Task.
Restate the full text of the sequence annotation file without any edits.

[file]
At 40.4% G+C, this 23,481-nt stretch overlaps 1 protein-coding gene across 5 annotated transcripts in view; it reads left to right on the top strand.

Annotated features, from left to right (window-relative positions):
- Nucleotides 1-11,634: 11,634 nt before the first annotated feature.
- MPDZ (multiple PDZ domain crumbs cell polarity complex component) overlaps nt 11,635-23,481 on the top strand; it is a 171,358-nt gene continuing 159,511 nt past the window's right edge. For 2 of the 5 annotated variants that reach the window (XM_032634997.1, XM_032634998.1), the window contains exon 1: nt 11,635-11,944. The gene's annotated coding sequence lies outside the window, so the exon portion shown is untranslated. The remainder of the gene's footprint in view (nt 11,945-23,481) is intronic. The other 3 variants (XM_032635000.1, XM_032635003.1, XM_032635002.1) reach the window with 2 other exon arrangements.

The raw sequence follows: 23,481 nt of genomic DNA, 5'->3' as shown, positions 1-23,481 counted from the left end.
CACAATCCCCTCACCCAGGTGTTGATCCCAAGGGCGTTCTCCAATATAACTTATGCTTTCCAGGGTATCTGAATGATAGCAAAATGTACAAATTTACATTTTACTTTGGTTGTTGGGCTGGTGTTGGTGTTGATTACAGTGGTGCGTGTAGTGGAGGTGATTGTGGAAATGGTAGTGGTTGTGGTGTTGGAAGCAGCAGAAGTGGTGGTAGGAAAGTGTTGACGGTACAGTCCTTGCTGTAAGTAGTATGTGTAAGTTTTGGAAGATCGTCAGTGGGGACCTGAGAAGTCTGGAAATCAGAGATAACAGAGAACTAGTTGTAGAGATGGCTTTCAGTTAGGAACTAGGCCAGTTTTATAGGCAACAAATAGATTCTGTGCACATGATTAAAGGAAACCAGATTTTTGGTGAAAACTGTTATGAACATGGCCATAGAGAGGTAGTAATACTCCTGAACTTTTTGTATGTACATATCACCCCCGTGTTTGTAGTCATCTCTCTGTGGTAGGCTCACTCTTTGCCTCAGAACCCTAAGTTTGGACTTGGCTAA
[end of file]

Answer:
At 40.4% G+C, this 23,481-nt stretch overlaps 1 protein-coding gene across 5 annotated transcripts in view; it reads left to right on the top strand.

Annotated features, from left to right (window-relative positions):
- Nucleotides 1-11,634: 11,634 nt before the first annotated feature.
- MPDZ (multiple PDZ domain crumbs cell polarity complex component) overlaps nt 11,635-23,481 on the top strand; it is a 171,358-nt gene continuing 159,511 nt past the window's right edge. For 2 of the 5 annotated variants that reach the window (XM_032634997.1, XM_032634998.1), the window contains exon 1: nt 11,635-11,944. The gene's annotated coding sequence lies outside the window, so the exon portion shown is untranslated. The remainder of the gene's footprint in view (nt 11,945-23,481) is intronic. The other 3 variants (XM_032635000.1, XM_032635003.1, XM_032635002.1) reach the window with 2 other exon arrangements.

The raw sequence follows: 23,481 nt of genomic DNA, 5'->3' as shown, positions 1-23,481 counted from the left end.
CACAATCCCCTCACCCAGGTGTTGATCCCAAGGGCGTTCTCCAATATAACTTATGCTTTCCAGGGTATCTGAATGATAGCAAAATGTACAAATTTACATTTTACTTTGGTTGTTGGGCTGGTGTTGGTGTTGATTACAGTGGTGCGTGTAGTGGAGGTGATTGTGGAAATGGTAGTGGTTGTGGTGTTGGAAGCAGCAGAAGTGGTGGTAGGAAAGTGTTGACGGTACAGTCCTTGCTGTAAGTAGTATGTGTAAGTTTTGGAAGATCGTCAGTGGGGACCTGAGAAGTCTGGAAATCAGAGATAACAGAGAACTAGTTGTAGAGATGGCTTTCAGTTAGGAACTAGGCCAGTTTTATAGGCAACAAATAGATTCTGTGCACATGATTAAAGGAAACCAGATTTTTGGTGAAAACTGTTATGAACATGGCCATAGAGAGGTAGTAATACTCCTGAACTTTTTGTATGTACATATCACCCCCGTGTTTGTAGTCATCTCTCTGTGGTAGGCTCACTCTTTGCCTCAGAACCCTAAGTTTGGACTTGGCTAA